Australian tourism industry calls for extended visas for working holiday makers

by Ray Clancy on October 6, 2011

in Australia Immigration

Tourism operators rely on working holiday makers

Changes are needed to the immigration programme including allowing working holiday makers to stay an extra year in Australia, it is claimed.

The Australian Tourism Export Council says that allowing people who are working to fund a trip of a lifetime to stay for longer could help with areas where there is a shortage of temporary workers.

It says that incentives could be offered in return for working in regional areas where worker shortages are the most acute.

The tourism industry body told the Tax and Future Jobs Forum in Canberra that changes to the Australian Working Holiday Visa programme can be beneficial.

‘Working holiday makers provide regional tourism operators with an important source of short term, qualified labour and bring language skills and flexibility. Clearly tourism is one industry that could significantly benefit from having greater access to an international workforce,’ said ATEC managing director Felicia Mariani.

‘We have heard a lot about Australia’s two speed economy and the difficulty many industries are facing that are at odds with the strength of our overall economy resulting from the mining boom,’ she explained.

‘It is now crucial that the Federal Government look at ways to support other industries, such as tourism, to get the maximum advantage from Australia’s overall strength and bring forward new opportunities for all,’ she added.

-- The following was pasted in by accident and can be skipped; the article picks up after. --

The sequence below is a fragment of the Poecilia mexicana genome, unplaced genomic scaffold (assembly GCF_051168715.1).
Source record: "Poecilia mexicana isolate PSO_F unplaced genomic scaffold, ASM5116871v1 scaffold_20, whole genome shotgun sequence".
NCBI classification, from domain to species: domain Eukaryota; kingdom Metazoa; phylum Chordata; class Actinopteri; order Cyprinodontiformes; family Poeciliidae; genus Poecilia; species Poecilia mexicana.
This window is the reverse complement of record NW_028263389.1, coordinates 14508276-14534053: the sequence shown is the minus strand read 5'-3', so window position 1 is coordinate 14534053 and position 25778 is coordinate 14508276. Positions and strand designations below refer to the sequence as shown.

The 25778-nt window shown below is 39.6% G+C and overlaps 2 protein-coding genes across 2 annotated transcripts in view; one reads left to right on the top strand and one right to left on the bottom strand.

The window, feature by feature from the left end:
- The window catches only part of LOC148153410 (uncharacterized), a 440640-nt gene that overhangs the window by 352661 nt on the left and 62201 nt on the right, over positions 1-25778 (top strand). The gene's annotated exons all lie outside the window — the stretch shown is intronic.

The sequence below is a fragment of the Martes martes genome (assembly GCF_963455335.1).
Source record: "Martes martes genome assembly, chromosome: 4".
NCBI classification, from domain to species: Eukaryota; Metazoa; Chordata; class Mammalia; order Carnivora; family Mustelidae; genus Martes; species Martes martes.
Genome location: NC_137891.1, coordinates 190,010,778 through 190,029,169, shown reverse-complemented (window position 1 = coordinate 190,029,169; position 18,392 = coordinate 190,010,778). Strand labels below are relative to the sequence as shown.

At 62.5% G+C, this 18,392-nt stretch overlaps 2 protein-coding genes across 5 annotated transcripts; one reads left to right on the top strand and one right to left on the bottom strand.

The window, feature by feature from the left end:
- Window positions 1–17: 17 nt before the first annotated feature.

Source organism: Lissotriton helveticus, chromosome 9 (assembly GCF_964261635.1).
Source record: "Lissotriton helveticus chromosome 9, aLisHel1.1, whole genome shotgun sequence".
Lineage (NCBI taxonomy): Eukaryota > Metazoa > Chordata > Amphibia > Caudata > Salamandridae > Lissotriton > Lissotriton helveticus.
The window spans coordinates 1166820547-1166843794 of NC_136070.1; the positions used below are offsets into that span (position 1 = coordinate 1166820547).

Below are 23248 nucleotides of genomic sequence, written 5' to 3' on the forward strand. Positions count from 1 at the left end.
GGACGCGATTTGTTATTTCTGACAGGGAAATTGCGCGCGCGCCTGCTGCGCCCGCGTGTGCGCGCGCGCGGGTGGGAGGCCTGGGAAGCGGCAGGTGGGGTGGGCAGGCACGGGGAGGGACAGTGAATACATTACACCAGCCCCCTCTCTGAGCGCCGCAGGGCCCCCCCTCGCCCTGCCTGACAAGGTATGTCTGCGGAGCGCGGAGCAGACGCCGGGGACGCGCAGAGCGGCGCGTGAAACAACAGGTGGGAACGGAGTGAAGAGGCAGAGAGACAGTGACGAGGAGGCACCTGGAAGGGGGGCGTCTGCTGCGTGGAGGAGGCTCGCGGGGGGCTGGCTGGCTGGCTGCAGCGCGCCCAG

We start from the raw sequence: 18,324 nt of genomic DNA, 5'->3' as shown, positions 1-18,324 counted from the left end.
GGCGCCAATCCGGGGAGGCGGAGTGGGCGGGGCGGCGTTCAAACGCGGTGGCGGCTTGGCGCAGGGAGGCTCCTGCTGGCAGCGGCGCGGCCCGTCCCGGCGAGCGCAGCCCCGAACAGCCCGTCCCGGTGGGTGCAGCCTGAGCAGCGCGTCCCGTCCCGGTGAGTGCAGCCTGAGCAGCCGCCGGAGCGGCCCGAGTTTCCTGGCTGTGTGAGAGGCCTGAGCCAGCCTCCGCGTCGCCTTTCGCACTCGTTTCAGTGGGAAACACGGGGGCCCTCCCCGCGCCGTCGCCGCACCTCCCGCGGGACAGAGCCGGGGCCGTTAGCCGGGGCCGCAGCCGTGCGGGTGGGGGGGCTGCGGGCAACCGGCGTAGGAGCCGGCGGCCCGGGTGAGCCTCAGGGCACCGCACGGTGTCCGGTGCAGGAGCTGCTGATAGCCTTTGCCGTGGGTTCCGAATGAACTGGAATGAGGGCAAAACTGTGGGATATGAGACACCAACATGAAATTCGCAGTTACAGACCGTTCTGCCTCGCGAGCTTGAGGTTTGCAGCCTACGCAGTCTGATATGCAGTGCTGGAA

ATEC is also calling for an increase in age limits for working holiday visa applications and allowing working holiday visas to be applied for a second time.

Mariani cited a 2009 Department of Immigration and Citizenship (DIAC) report that found that while Australians were reluctant to relocate to regional areas for short term work in the tourism industry, working holiday makers often fill this labour gap.

The current restrictions placed on these workers by their visa arrangements do not allow maximum benefit for Australian industry, she added.

ATEC also used the opportunity of the national tax forum to praise comments made by Trade Minister Craig Emerson this week on the need for raising net migration to Australia to boost economic productivity in areas of need.

‘Dr Emerson’s call for increased permanent and temporary immigration directed to rural and regional areas are welcome news for the tourism industry which has long suffered severe shortages in appropriate, qualified labour,’ Mariani said.

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